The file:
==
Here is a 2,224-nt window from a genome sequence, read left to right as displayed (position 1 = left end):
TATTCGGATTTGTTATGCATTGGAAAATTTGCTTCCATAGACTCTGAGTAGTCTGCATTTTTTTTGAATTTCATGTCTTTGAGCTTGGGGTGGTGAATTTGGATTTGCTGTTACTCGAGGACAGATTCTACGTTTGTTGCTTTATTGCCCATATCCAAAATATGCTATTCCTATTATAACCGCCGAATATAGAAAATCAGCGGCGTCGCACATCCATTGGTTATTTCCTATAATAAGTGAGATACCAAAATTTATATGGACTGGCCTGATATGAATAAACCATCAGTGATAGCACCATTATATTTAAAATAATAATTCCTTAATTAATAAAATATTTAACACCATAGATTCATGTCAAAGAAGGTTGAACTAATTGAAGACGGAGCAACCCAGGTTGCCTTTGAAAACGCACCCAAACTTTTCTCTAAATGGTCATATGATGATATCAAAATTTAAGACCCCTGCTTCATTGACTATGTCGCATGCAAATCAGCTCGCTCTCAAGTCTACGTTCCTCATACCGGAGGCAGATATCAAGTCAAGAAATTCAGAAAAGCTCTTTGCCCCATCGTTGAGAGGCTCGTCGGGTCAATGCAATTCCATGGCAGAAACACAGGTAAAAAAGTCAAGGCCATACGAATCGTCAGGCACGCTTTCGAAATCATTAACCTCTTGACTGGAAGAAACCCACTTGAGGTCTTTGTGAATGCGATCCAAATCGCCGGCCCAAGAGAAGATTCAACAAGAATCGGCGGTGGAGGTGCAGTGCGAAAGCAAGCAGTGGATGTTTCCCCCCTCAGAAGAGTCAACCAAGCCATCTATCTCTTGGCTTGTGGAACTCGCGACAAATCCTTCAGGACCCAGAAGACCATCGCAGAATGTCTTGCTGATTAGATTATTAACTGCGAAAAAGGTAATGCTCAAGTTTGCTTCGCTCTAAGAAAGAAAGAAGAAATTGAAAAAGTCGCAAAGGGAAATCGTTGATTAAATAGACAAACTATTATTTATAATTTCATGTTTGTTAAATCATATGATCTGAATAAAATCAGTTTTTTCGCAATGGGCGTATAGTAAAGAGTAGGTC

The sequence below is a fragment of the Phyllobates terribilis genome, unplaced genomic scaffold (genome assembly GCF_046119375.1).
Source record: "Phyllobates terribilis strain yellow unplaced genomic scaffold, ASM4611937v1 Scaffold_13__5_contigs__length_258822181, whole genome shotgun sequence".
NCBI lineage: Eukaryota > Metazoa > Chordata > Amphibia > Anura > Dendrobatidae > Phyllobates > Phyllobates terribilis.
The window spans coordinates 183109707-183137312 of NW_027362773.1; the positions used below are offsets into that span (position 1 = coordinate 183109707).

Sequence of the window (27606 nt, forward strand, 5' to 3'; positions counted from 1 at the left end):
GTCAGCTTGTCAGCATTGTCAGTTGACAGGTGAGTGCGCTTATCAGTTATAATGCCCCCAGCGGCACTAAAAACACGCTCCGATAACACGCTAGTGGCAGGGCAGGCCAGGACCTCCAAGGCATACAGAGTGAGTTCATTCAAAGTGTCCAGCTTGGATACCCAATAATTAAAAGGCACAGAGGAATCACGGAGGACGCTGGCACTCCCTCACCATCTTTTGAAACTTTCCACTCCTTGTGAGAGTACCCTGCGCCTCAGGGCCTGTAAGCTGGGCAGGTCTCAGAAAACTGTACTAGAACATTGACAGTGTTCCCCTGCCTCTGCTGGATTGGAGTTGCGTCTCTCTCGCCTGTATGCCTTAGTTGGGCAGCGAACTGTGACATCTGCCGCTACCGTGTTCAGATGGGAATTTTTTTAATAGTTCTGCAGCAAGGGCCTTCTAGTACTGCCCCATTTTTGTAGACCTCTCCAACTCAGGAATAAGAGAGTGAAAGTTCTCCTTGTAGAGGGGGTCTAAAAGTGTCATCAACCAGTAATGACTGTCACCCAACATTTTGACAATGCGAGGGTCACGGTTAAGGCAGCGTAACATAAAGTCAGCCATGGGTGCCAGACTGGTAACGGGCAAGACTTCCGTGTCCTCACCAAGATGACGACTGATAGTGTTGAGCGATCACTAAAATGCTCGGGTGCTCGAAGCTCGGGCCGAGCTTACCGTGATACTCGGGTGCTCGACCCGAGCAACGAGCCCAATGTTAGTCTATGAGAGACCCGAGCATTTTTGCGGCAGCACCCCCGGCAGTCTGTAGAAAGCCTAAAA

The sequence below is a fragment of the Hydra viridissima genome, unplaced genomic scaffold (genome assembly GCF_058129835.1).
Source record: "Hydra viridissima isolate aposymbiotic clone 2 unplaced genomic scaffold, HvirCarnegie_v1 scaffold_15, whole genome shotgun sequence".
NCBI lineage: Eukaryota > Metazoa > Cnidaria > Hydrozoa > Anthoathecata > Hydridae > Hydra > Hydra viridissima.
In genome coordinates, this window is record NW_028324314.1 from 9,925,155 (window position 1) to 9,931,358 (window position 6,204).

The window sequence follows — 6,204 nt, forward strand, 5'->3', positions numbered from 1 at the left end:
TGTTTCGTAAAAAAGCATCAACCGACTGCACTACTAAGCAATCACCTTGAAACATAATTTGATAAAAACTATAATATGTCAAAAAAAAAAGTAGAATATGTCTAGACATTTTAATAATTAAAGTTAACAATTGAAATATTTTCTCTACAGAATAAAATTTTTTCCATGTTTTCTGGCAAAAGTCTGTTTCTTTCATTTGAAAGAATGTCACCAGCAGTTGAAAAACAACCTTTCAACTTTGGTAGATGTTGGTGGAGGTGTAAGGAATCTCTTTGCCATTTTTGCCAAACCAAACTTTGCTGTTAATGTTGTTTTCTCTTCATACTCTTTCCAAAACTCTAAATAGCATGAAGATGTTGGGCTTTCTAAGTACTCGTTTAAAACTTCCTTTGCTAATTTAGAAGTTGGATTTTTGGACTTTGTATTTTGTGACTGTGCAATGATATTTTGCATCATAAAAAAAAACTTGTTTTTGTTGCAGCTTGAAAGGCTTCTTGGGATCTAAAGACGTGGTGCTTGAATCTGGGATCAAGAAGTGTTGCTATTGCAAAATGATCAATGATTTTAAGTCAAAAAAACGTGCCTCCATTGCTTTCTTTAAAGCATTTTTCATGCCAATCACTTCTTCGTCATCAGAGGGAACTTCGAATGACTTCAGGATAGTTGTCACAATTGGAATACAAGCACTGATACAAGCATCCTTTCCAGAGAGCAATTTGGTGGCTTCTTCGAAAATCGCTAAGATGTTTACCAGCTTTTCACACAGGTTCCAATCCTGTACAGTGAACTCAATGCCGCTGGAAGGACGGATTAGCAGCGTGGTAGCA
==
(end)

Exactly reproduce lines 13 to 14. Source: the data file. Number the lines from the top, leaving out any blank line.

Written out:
The window sequence follows — 6,204 nt, forward strand, 5'->3', positions numbered from 1 at the left end:
TGTTTCGTAAAAAAGCATCAACCGACTGCACTACTAAGCAATCACCTTGAAACATAATTTGATAAAAACTATAATATGTCAAAAAAAAAAGTAGAATATGTCTAGACATTTTAATAATTAAAGTTAACAATTGAAATATTTTCTCTACAGAATAAAATTTTTTCCATGTTTTCTGGCAAAAGTCTGTTTCTTTCATTTGAAAGAATGTCACCAGCAGTTGAAAAACAACCTTTCAACTTTGGTAGATGTTGGTGGAGGTGTAAGGAATCTCTTTGCCATTTTTGCCAAACCAAACTTTGCTGTTAATGTTGTTTTCTCTTCATACTCTTTCCAAAACTCTAAATAGCATGAAGATGTTGGGCTTTCTAAGTACTCGTTTAAAACTTCCTTTGCTAATTTAGAAGTTGGATTTTTGGACTTTGTATTTTGTGACTGTGCAATGATATTTTGCATCATAAAAAAAAACTTGTTTTTGTTGCAGCTTGAAAGGCTTCTTGGGATCTAAAGACGTGGTGCTTGAATCTGGGATCAAGAAGTGTTGCTATTGCAAAATGATCAATGATTTTAAGTCAAAAAAACGTGCCTCCATTGCTTTCTTTAAAGCATTTTTCATGCCAATCACTTCTTCGTCATCAGAGGGAACTTCGAATGACTTCAGGATAGTTGTCACAATTGGAATACAAGCACTGATACAAGCATCCTTTCCAGAGAGCAATTTGGTGGCTTCTTCGAAAATCGCTAAGATGTTTACCAGCTTTTCACACAGGTTCCAATCCTGTACAGTGAACTCAATGCCGCTGGAAGGACGGATTAGCAGCGTGGTAGCA